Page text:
Sometimes we might not realize that we are standing at the cusp of a new world.
Looking back it is easy to see that something new and exciting had been happening at a specific time, but while you are in the middle of it, it might not be so obvious.
Watching the slow motion video, Louie Schwartzberg presented at his TED talk, drove it home that this is similar to the wonder people experienced when they watched the first ‘movies’ around the previous turn of the centuries (the one from the 1800s to the 1900s), especially when the subject was either so far away that the chance of experiencing it oneself was minimal or total creative fiction like a trip to the moon.
Movies really allow you to experience a different reality, either far away in term of location of far away in terms of speed of time as in this example…
Ran into a video at the YT Academy (YouTube) of autonomous little robots ganging together to play the James Bond theme. Sure, they did not build all the instruments themselves but I am sure this is just a matter of time.
But all these little guys jamming it out makes them really look alive and having fun…
I had to look a little bit further on what that actually is all about, and found this TED talk…
Just yesterday I ran into an old blog post on this site looking at Michelangelo’s David after a Big Mac Diet. What was most surprising to me was that there were comments that promoted ideas like “I had fast food as a kid and I’m OK!”
Less than a day later a TED talk by Jamie Oliver comes across my desk (email-inbox) addressing the same subject and actually showing how easy it can be to get David into his world known shape again.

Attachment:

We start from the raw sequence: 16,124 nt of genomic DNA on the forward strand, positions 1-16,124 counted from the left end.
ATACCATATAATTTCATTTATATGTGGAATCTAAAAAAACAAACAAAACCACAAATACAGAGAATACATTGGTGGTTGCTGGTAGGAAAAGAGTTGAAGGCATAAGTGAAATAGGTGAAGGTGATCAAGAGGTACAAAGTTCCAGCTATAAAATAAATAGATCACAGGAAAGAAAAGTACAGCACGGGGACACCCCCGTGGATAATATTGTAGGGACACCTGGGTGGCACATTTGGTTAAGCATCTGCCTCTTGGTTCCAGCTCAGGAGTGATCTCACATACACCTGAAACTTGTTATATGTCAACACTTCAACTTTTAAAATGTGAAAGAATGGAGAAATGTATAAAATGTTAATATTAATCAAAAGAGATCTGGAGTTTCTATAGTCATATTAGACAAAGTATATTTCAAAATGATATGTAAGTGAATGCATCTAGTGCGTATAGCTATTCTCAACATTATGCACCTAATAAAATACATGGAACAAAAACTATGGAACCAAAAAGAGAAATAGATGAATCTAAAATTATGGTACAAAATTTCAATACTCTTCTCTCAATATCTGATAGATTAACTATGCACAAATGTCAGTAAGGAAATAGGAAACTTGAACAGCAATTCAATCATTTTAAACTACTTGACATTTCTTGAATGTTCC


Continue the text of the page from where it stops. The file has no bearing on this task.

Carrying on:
There is only one thing where I believe Mr. Oliver goes wrong – and that is that we need the help of any government to handle the situation. While they were in charge the situation deteriorated so badly, how can be assume that they might be of any assistance to fix it? If you and I just do it right and be an example and don’t spread such misinformation as “I ate it and it did not hurt me” then the problem goes out with a whimper.
And if not then the situation also handles itself – in that the generation of low inner strength will die off – leaving the race with only the stronger elements. Guess I’m a bit pragmatic but I believe the wisdom of nature will find the right way to handle this – no need for misplaced emotional involvement.
For the first eight summers we have been following what modern parents do – send kids to camps and have them entertained, offer them programs and generally take away from them the opportunity to create their own summer.
That is so different to the way I grew up. OK, it might have been once or twice that the whole family went on some vacation trip, but that was for maybe two weeks while the summer vacation from school was at least six weeks. So I did have the need and opportunity to invent my own summer, and I don’t remember ever being bored.
I had kept some of my sanity when I became a parent myself to a degree and did not cover all corners with padding, and my general idea about child safety was that if the damage was not permanent then it was OK. But we did make the mistake of not giving the kid timeÂ to explore on his own, there was always a class to go to and a program to be in.
Lately there are more and more things coming into my life that indicate that the situation is being restored to proper working. One of them is Lenore Skenazy’s Free Range Kids. Ms. Skenazy gained notoriety by letting her son take the subway all by himself to get home – and talk about it. Her blog has become a center for parents, who want to let their kids gain confidence by doing things themselves,Â to congregate and share their experiences. There is also Ms. Skenazy’s book Free Range Kids available at Amazon, but I have to admit that I did not read it yet myself.
Today I ran into a TED talk by the founder of the Tinkering School, Gever Tulley, demonstrating that it is OK to have kids work with power tools. This talk was just the last drop that made me think about writing this all up.